Alaska Community Action on Toxins (Courtesy)

Alaska Community Action on Toxins (Courtesy)

Alaska Voices: Stand up for air quality in your community

There is still time for change

  • By Lauren A. Estrella
  • Monday, June 27, 2022 4:26pm
  • Opinion

By Lauren A. Estrella

I am an intern at Alaska Community Action on Toxics (ACAT) and a graduate student studying environmental and occupational health. ACAT urges that the Alaska Department of Environmental Conservation reject the proposed Operations Plan for the Nikiski Soil Treatment Facility and revocation of minor air quality permit (AQ1657MSS01) in order to stop the generation and release of hazardous air pollutants that will harm the health of nearby residents, shopping and places of worship, and school children.

Soil Treatment Technologies, LLC (STT) is the operator of this incineration facility, where they accept mostly petroleum-contaminated soil, but also soils contaminated with chlorinated compounds on a case-by-case basis. The incineration process includes placing the contaminated soil into a rotary drum where it is heated to 700 F, and flushing the heated soil with water, causing vapors. Those vapors are filtered and burned before being released into the atmosphere. During this incomplete combustion process, massive quantities of hazardous air pollutants (HAP) are released.

The facility is permitted to release up to 18 tons of NOx, 12 tons of CO, 27.9 tons of SO2, 5.9 tons of PM10, 2.5 tons of PM2.5, and 27.4 tons of VOCs on an annual basis. These pollutants are associated with many adverse health effects such as preterm birth and low birth weight, neurodevelopment disorders in children, increased occurrence of asthma, decreased cognitive function and certain cancers. The new Operations Plan is not only attempting to increase capacity of the facility but would add substantial emissions, including 9.9 tons of hydrochloric acid (HCL), just shy of the 10 tons per year that would categorize this facility as major source of HAP. HCL is toxic and corrosive, and thermal decomposition leads to release of gases and vapors which may cause severe injury, burns, or death, and is only one of the possible chemicals emitted from burning chlorinated compounds. The heating and burning of chlorinated compounds will also create dioxins, polycyclic hydrocarbon contaminants, and other complex and persistent hazardous air pollutants. Pollutants such as these are persistent, bioaccumulative and extremely toxic even in tiny quantities, putting the surrounding population at risk of cancer and other serious adverse health effects.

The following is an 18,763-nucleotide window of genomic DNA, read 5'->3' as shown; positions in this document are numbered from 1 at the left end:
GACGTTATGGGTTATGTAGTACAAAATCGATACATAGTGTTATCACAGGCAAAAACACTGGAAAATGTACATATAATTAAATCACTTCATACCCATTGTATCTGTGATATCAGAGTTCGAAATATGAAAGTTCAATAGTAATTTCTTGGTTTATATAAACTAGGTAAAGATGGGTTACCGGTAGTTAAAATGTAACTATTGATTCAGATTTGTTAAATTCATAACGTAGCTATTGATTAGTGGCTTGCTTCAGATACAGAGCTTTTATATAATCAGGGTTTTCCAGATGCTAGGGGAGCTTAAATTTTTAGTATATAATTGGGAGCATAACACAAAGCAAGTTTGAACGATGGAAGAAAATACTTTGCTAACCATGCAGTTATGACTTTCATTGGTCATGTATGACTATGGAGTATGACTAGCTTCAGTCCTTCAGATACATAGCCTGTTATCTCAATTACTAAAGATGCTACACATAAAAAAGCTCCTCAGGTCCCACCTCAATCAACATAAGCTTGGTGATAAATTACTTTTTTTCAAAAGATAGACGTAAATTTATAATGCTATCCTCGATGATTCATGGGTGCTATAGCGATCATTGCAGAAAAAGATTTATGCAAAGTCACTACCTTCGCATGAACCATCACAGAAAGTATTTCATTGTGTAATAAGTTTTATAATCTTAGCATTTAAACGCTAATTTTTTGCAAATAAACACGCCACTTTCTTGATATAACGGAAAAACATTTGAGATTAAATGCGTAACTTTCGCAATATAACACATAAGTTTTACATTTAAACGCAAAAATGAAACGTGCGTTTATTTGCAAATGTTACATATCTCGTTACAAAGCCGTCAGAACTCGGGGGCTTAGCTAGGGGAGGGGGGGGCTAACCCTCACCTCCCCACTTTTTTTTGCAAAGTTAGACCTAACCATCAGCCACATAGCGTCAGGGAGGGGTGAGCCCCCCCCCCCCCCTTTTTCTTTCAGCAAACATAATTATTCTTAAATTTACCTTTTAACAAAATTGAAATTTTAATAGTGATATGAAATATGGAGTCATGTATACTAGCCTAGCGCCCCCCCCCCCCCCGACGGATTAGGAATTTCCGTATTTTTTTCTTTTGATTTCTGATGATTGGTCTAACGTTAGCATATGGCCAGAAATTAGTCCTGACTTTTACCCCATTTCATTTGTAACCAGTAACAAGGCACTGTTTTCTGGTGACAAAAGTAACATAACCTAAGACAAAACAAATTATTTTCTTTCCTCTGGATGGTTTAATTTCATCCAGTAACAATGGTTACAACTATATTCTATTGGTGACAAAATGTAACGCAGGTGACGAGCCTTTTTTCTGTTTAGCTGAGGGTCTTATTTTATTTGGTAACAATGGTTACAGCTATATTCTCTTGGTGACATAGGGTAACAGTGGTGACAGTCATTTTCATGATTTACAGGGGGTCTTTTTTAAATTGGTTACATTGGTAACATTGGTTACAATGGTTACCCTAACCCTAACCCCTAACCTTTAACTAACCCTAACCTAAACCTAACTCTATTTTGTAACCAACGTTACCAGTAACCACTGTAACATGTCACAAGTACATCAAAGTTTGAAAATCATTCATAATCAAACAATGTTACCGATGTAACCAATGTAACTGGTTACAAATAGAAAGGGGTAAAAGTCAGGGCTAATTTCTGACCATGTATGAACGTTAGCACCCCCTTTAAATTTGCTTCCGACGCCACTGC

There is still time for change. The Alaska Department of Environmental Conservation has opened a comment period, running from now until July 2. I encourage all to use their voice and reject this new Operations Plan and demand the revocation of their minor air quality permit.

Lauren A. Estrella is a ACAT summer intern and graduate student in Environmental and Occupational Health, California State University Northridge.

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